But then, Dracula Untold isn't trying to tell the story of how a monster came to be because, apart from the most cursory of nods, it isn't a horror film. It's a superhero picture, if the shameless and uninspired cribbing from the conventions of the DC and Marvel films of the last decade didn't give that away, and a particularly asinine example of the form: cardboard villains, tedious powers and an adherence to formula so rigid that it chokes whatever life should be there right out of the film. There's even a scene in which silver fills in for kryptonite. In the face of so much formula, who could blame first-time director Gary Shore for falling asleep at the helm?

The film borrows extensively from what has come before. The opening scene, for example - in which voiceover narration explains to us scenes of boys being put through gruelling military training that includes a lot of whipping - is a bafflingly close retelling of the start of 300. Frank Miller's anti-Persian tirade provides the backbone for much of what follows, although Dracula Untold lacks the earlier film's full-throated fascist propagandising. Its Turks are mostly uninspired generic baddies, although the ominous crescents on their tents and repeated references to their menace to the capitals of Christian Europe are quite enough, in the age of Anders Behring Breivik, to qualify as grossly irresponsible. The film is, not to put too fine a point on it, racist trash, its obvious brainlessness aggravating rather than lessening its offensive pandering to fashionable prejudice.

Then there's Vlad's leading of the Transylvanian people to the safety of a monastery in the mountains, borrowed among other antecedents from The Lord of the Rings: The Two Towers. It's indicative of the film's gross lack of any sense of scale: the whole of Transylvania seems to consist of at most a couple of hundred people located in a single castle, and the entire war between Vlad and the Ottoman Empire is over in the required three days (in the real world, meanwhile, a medieval army would take well over a month to cover the distance between Istanbul and Vlad's historical capital of Târgoviște).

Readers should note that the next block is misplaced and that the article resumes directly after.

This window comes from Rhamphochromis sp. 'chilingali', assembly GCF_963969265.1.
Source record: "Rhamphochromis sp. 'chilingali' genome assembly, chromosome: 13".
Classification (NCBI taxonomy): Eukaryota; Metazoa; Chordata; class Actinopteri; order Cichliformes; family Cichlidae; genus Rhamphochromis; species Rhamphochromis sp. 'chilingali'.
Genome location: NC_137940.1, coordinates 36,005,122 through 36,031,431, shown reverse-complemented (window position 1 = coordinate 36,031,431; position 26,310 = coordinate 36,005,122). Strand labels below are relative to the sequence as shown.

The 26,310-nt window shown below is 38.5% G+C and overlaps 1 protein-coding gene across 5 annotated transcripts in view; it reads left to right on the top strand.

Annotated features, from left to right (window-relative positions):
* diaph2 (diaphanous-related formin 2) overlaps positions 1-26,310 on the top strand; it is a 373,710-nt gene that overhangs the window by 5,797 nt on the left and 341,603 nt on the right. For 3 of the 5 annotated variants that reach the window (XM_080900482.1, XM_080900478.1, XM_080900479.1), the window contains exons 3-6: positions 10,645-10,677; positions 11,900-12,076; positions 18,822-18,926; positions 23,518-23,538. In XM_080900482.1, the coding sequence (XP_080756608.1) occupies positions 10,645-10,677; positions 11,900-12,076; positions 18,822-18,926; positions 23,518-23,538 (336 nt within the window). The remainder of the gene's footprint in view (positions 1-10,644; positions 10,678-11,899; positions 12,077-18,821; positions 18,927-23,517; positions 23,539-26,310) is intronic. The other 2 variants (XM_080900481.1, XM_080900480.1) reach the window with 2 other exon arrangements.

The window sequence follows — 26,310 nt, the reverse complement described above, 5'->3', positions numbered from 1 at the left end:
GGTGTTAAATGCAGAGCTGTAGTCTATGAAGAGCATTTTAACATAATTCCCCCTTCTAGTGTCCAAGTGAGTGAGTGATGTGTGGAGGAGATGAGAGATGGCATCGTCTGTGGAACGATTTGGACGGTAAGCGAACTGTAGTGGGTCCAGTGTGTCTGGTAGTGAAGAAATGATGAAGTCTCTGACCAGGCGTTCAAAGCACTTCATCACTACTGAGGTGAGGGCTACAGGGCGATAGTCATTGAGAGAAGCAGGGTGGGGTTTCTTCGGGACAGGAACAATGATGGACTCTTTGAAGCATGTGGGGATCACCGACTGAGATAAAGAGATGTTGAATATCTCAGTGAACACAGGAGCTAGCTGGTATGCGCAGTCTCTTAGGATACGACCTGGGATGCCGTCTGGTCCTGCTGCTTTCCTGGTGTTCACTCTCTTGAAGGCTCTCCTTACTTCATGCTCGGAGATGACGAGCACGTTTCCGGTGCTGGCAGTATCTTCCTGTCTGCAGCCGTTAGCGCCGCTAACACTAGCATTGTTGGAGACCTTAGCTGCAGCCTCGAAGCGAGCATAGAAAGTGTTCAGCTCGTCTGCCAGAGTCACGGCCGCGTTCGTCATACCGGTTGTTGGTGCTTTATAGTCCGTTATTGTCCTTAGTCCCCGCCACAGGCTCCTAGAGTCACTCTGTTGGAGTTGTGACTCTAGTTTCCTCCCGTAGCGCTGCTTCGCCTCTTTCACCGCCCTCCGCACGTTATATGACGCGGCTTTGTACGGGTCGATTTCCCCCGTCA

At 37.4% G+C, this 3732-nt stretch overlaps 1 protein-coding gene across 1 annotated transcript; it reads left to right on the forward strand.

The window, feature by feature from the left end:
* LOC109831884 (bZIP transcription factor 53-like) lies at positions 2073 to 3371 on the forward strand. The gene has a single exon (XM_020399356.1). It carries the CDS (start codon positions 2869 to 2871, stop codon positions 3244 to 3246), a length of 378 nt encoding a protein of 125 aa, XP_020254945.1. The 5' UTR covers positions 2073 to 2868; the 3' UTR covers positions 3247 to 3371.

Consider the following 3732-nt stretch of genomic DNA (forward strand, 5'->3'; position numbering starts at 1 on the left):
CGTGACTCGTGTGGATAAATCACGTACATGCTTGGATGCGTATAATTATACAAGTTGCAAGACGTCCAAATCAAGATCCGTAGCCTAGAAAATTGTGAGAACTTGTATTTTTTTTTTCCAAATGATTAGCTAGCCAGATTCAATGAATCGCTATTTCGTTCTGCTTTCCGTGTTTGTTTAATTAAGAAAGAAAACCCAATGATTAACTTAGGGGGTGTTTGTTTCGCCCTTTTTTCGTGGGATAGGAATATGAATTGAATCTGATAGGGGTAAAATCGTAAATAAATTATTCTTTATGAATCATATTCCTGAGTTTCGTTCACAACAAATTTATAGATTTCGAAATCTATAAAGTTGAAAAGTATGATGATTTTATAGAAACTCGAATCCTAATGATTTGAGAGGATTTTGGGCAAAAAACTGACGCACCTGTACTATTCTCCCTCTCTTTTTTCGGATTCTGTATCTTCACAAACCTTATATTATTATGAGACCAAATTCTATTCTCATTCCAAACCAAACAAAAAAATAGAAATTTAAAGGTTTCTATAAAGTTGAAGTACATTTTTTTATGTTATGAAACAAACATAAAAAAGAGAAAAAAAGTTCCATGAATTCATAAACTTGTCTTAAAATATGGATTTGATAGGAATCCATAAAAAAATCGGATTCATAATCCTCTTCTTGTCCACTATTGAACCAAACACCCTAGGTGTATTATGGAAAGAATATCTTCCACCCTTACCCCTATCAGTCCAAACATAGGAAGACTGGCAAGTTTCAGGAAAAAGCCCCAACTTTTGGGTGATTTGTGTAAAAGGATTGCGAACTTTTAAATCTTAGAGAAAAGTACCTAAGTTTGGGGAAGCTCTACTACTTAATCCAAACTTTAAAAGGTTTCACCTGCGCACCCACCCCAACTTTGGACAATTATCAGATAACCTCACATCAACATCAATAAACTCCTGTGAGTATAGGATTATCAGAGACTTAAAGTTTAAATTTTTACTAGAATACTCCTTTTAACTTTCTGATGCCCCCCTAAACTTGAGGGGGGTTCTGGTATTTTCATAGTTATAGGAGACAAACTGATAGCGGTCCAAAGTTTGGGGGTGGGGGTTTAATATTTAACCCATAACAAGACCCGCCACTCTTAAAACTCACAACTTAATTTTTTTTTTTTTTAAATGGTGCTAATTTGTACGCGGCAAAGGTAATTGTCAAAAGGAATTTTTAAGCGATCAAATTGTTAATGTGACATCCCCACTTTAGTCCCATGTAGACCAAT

Nothing in Dracula Untold, in short, feels like it takes place in a plausible approximation of the real world. It looks fake, too: I left the film convinced its backgrounds were entirely computer-generated only to find out it was shot on location in Northern Ireland - a popular filming location in the age of Game of Thrones though not, alas, one famed for its scenic mountain ranges. The cold metallic colour palette chosen by cinematographer John Schwartzman seems an odd fit, too, for the backwoods medievalism the story would seem to require.

It's tired hackwork, is what it is, and the utterly uninspired performances reflect this. Evans tries, but he has literally nothing to work with; of all the people onscreen, only Charles Dance manages to have some fun with a scenery-chewing, genuinely effective performance. Say what you will about corporate filmmaking, but it guarantees at least a certain professionalism. Dracula Untold, alas, has literally nothing to offer beyond that base amount of competence. It's a product so soulless that it's difficult to be upset no-one involved in it managed to care.